Different organs within our bodies have different energy requirements. Such requirements are influenced by the particular function performed by the organ, and the body?s nutritional status. Moreover, energy use of one organ is many times matched by a decrease in energy consumption of another. The liver, for example, will decrease, and sometimes spend energy to support muscle function. However, the central nervous system (CNS) needs to utilize adequate amounts of energy, irrespective of the body?s nutritional status or the metabolic needs of other organs. How the CNS is able to obtain this ?metabolic privilege? is unclear, yet deficits in energy supply to the CNS often underlie diseases such as age-related macular degeneration (AMD) and Alzheimer?s disease. Insulin is the major anabolic hormone in the body. Primarily produced in the pancreas, insulin is released into the blood upon the consumption of food. When sensed by cells in other parts of the body, insulin triggers a cascade of signaling events that allow tissues to take up glucose from circulation. In the context of the retina, insulin is important in homeostasis. Absence of insulin can lead to eye specific diseases such as diabetic retinopathy. Yet how insulin regulates glucose metabolism in the retina is unclear. Crucial to glucose and overall retinal metabolism is the retinal pigment epithelium (RPE). The RPE is a monolayer of pigmented cells forming the blood retinal barrier and recent research has shown that the RPE regulates glucose transport from the periphery into the retina. Preliminary studies in our lab have uncovered that the RPE mediates insulin signaling in the retina. The purpose of this proposal therefore is to test the importance of RPE mediated insulin signaling on glucose metabolism within the retina. We hypothesize that insulin, through the RPE, allows the eyes to maintain an adequate supply of energy at all times, irrespective of nutritional status. Furthermore, we hypothesize that failure in insulin signaling coming from this source can lead to problems in visual function, including neovascularization and photoreceptor atrophy. To test this we will first measure what triggers RPE mediated insulin signaling. We will then measure the impact that knocking out insulin has on glucose uptake by the retina. Finally, we will analyze the downstream consequences that impaired RPE mediated insulin signaling has on retina homeostasis and disease. The results of these studies could provide exciting new concepts on the biology of the eye itself, energy utilization in the retina, and help develop new therapeutics to treat blindness.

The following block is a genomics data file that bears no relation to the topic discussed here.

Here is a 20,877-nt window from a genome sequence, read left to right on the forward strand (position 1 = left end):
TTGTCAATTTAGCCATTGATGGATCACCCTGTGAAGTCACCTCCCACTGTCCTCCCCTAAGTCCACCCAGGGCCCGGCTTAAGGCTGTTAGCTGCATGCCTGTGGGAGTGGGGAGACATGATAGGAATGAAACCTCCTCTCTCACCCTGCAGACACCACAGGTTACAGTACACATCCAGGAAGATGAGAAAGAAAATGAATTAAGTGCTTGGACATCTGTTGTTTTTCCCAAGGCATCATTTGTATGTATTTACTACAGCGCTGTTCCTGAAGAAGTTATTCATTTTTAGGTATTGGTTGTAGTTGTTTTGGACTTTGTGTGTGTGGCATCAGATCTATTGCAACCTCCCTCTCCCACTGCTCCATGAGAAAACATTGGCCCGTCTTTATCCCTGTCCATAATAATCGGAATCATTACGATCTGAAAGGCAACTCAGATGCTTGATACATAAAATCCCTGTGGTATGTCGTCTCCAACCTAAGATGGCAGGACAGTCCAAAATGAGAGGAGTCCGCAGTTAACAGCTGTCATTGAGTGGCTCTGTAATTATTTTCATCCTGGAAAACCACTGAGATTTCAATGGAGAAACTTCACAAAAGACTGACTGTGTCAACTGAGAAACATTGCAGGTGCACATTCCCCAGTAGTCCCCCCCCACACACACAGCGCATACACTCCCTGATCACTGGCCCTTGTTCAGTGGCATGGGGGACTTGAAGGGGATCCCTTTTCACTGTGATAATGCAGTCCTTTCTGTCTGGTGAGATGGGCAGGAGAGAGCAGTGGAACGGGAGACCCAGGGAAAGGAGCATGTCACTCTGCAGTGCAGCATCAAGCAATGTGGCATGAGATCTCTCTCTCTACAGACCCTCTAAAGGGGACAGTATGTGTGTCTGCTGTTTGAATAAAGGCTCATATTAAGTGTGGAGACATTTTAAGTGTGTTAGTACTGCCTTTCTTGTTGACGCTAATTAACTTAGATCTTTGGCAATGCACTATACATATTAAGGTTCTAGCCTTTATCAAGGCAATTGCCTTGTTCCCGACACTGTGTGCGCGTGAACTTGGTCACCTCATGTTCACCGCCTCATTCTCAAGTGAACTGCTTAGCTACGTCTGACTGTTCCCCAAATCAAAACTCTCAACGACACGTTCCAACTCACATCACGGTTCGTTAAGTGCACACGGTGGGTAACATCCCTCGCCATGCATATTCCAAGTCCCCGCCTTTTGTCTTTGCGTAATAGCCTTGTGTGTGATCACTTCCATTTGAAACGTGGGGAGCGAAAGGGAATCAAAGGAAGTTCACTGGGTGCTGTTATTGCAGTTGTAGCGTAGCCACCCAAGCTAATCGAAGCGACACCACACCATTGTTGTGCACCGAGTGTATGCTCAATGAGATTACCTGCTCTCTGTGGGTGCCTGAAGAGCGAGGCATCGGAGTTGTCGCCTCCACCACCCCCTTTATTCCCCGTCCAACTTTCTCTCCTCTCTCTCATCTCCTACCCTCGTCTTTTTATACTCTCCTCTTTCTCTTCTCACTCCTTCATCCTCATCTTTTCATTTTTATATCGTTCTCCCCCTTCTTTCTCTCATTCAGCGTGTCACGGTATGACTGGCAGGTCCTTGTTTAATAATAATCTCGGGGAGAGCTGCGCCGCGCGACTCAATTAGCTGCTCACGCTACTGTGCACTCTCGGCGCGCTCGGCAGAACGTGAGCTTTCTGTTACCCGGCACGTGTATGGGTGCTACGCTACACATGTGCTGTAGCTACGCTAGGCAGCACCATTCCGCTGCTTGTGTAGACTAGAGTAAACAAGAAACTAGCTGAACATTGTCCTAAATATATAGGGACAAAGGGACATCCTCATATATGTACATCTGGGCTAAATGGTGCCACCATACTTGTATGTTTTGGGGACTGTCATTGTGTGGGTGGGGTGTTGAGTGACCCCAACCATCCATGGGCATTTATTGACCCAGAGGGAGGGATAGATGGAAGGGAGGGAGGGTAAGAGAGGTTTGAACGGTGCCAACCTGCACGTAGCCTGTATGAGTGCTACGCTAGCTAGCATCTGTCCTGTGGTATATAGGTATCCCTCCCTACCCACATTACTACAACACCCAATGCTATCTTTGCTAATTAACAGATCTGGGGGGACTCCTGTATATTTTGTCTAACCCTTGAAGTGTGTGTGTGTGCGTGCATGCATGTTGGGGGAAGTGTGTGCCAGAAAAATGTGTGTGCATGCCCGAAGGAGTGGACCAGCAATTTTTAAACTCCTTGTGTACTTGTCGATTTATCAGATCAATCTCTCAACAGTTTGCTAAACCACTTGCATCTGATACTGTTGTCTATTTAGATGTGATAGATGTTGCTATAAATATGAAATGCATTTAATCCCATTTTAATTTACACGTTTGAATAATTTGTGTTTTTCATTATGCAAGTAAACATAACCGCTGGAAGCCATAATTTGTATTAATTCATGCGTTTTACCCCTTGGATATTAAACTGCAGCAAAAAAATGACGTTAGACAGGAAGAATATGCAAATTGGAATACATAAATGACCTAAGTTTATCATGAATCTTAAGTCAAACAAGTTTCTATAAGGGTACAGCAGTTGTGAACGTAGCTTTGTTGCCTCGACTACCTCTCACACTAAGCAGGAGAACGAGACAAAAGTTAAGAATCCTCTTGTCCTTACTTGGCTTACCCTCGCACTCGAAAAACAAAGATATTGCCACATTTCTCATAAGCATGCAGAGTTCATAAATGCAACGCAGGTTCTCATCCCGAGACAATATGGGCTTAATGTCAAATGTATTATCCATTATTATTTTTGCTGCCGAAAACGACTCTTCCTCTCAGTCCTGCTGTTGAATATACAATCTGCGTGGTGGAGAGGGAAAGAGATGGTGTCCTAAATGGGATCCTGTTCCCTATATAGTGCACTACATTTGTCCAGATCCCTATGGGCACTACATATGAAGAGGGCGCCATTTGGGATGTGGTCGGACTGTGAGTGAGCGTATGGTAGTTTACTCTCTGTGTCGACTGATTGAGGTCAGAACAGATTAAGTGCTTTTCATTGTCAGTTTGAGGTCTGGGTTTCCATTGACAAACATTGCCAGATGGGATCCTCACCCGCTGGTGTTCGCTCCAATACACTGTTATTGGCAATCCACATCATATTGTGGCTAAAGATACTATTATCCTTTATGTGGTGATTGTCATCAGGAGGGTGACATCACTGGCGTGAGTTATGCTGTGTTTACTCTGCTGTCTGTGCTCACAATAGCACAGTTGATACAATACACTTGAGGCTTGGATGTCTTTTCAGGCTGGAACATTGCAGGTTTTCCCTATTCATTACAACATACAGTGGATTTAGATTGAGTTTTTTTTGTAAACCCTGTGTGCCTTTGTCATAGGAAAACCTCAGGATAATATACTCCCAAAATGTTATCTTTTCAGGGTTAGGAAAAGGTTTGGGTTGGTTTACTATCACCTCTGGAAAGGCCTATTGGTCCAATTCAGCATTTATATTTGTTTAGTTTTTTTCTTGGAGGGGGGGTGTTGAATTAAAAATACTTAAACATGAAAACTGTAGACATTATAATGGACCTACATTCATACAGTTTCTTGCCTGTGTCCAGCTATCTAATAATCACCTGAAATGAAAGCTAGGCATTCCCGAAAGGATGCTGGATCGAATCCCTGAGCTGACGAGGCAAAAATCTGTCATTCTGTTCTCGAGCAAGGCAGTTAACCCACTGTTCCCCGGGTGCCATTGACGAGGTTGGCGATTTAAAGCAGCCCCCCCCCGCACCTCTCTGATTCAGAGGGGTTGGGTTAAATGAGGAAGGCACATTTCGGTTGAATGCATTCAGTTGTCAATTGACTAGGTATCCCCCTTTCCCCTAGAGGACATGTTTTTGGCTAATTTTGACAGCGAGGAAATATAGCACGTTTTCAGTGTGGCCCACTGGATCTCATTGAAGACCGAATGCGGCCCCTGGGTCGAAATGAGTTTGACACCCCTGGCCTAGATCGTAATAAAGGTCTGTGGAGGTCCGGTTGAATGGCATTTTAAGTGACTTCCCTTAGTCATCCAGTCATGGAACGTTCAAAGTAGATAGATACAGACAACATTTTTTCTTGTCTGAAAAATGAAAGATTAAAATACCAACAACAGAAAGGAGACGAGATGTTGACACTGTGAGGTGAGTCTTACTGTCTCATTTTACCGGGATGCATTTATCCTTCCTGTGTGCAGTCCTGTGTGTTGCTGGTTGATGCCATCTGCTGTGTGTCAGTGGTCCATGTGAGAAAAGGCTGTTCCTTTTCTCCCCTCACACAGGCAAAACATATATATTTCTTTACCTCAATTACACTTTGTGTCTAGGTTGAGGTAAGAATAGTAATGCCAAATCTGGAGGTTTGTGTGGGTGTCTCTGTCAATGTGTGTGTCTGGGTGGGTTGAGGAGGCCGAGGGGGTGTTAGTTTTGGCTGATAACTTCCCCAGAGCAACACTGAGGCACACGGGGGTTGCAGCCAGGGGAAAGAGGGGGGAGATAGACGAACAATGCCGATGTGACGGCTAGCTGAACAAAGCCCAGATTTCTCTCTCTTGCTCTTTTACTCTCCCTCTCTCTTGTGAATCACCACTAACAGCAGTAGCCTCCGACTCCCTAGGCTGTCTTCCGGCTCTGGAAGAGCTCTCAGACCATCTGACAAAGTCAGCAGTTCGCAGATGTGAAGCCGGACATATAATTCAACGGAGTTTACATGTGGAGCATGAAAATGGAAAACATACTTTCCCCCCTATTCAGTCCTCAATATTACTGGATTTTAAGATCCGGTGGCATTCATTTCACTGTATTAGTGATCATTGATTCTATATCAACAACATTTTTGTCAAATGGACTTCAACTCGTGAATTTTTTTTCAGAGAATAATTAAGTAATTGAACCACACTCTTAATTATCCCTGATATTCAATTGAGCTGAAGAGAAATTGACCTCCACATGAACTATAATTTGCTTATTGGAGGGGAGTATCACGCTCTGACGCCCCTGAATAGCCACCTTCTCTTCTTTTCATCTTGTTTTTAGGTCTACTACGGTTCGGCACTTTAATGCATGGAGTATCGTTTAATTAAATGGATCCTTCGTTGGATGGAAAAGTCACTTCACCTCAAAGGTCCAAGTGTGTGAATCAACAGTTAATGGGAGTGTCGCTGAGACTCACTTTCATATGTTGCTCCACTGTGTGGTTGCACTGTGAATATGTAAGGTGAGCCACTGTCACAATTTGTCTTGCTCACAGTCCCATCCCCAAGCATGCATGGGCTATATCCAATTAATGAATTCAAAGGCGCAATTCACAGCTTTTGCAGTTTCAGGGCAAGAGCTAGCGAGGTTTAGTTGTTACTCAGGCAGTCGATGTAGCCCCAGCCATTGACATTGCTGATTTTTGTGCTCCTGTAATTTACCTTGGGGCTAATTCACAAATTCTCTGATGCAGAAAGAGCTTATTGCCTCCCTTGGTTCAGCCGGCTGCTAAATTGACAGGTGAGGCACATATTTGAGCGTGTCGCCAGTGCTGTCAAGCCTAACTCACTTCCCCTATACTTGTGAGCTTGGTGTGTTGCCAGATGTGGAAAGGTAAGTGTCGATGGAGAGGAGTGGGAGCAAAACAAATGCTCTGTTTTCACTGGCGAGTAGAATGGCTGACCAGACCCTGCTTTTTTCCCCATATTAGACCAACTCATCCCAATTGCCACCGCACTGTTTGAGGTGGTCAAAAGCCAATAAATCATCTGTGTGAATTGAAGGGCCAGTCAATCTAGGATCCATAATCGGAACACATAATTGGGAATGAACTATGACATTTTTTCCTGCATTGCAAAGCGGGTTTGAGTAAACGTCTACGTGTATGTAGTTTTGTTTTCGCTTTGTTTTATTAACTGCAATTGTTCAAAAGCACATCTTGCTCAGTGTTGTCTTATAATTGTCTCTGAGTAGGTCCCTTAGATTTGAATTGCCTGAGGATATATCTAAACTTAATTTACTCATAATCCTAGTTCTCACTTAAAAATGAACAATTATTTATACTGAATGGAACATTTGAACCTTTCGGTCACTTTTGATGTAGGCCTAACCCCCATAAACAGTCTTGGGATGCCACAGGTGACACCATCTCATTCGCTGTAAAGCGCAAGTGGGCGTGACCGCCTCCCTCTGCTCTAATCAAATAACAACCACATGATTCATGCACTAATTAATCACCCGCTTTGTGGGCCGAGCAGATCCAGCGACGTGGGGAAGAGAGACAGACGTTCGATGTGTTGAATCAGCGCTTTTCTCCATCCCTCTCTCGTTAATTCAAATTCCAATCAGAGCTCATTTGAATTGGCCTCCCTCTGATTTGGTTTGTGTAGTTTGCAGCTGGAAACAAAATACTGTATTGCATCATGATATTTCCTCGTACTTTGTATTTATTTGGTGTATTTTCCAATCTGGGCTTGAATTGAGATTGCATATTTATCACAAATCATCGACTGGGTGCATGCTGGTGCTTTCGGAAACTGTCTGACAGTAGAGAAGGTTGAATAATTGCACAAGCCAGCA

The eye is the most metabolically demanding organ in the body. Failure to meet this demand contributes to the development of many retinal degenerative diseases, including age-related macular degeneration, diabetic retinopathy, and retinitis pigmentosa. The aim of this proposal is to understand the mechanisms by which the eye may ensure that glucose is taken from the periphery, into the retina. Research into the mechanisms by which the retina ensures an adequate supply of energy will help further our understanding of eye biology and to the development of new therapeutics for certain eye diseases.